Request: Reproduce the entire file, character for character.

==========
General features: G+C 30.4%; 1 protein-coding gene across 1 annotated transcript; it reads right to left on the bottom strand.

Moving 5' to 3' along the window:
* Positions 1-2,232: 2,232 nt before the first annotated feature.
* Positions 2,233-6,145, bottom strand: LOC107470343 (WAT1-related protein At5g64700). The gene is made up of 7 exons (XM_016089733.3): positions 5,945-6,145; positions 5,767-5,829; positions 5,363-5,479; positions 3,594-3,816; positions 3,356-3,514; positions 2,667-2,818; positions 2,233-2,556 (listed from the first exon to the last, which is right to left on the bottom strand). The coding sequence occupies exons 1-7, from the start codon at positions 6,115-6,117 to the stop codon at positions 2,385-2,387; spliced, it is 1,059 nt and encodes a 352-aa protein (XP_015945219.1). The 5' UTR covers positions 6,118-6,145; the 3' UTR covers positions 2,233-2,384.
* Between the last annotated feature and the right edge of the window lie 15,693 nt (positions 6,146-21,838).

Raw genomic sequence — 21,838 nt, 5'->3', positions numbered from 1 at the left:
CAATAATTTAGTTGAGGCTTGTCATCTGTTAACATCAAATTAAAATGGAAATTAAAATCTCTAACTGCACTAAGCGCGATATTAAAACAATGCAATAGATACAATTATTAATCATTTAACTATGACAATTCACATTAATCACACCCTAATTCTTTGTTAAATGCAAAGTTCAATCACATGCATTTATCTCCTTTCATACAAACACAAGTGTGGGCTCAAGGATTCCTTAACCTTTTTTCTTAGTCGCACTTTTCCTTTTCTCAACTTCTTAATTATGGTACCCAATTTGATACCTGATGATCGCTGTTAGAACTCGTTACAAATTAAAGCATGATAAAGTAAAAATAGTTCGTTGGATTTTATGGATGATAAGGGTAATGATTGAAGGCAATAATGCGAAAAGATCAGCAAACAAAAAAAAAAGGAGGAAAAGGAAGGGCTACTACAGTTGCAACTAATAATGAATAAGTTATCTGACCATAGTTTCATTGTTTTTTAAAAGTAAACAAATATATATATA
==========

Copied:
General features: G+C 30.4%; 1 protein-coding gene across 1 annotated transcript; it reads right to left on the bottom strand.

Moving 5' to 3' along the window:
* Positions 1-2,232: 2,232 nt before the first annotated feature.
* Positions 2,233-6,145, bottom strand: LOC107470343 (WAT1-related protein At5g64700). The gene is made up of 7 exons (XM_016089733.3): positions 5,945-6,145; positions 5,767-5,829; positions 5,363-5,479; positions 3,594-3,816; positions 3,356-3,514; positions 2,667-2,818; positions 2,233-2,556 (listed from the first exon to the last, which is right to left on the bottom strand). The coding sequence occupies exons 1-7, from the start codon at positions 6,115-6,117 to the stop codon at positions 2,385-2,387; spliced, it is 1,059 nt and encodes a 352-aa protein (XP_015945219.1). The 5' UTR covers positions 6,118-6,145; the 3' UTR covers positions 2,233-2,384.
* Between the last annotated feature and the right edge of the window lie 15,693 nt (positions 6,146-21,838).

Raw genomic sequence — 21,838 nt, 5'->3', positions numbered from 1 at the left:
CAATAATTTAGTTGAGGCTTGTCATCTGTTAACATCAAATTAAAATGGAAATTAAAATCTCTAACTGCACTAAGCGCGATATTAAAACAATGCAATAGATACAATTATTAATCATTTAACTATGACAATTCACATTAATCACACCCTAATTCTTTGTTAAATGCAAAGTTCAATCACATGCATTTATCTCCTTTCATACAAACACAAGTGTGGGCTCAAGGATTCCTTAACCTTTTTTCTTAGTCGCACTTTTCCTTTTCTCAACTTCTTAATTATGGTACCCAATTTGATACCTGATGATCGCTGTTAGAACTCGTTACAAATTAAAGCATGATAAAGTAAAAATAGTTCGTTGGATTTTATGGATGATAAGGGTAATGATTGAAGGCAATAATGCGAAAAGATCAGCAAACAAAAAAAAAAGGAGGAAAAGGAAGGGCTACTACAGTTGCAACTAATAATGAATAAGTTATCTGACCATAGTTTCATTGTTTTTTAAAAGTAAACAAATATATATATA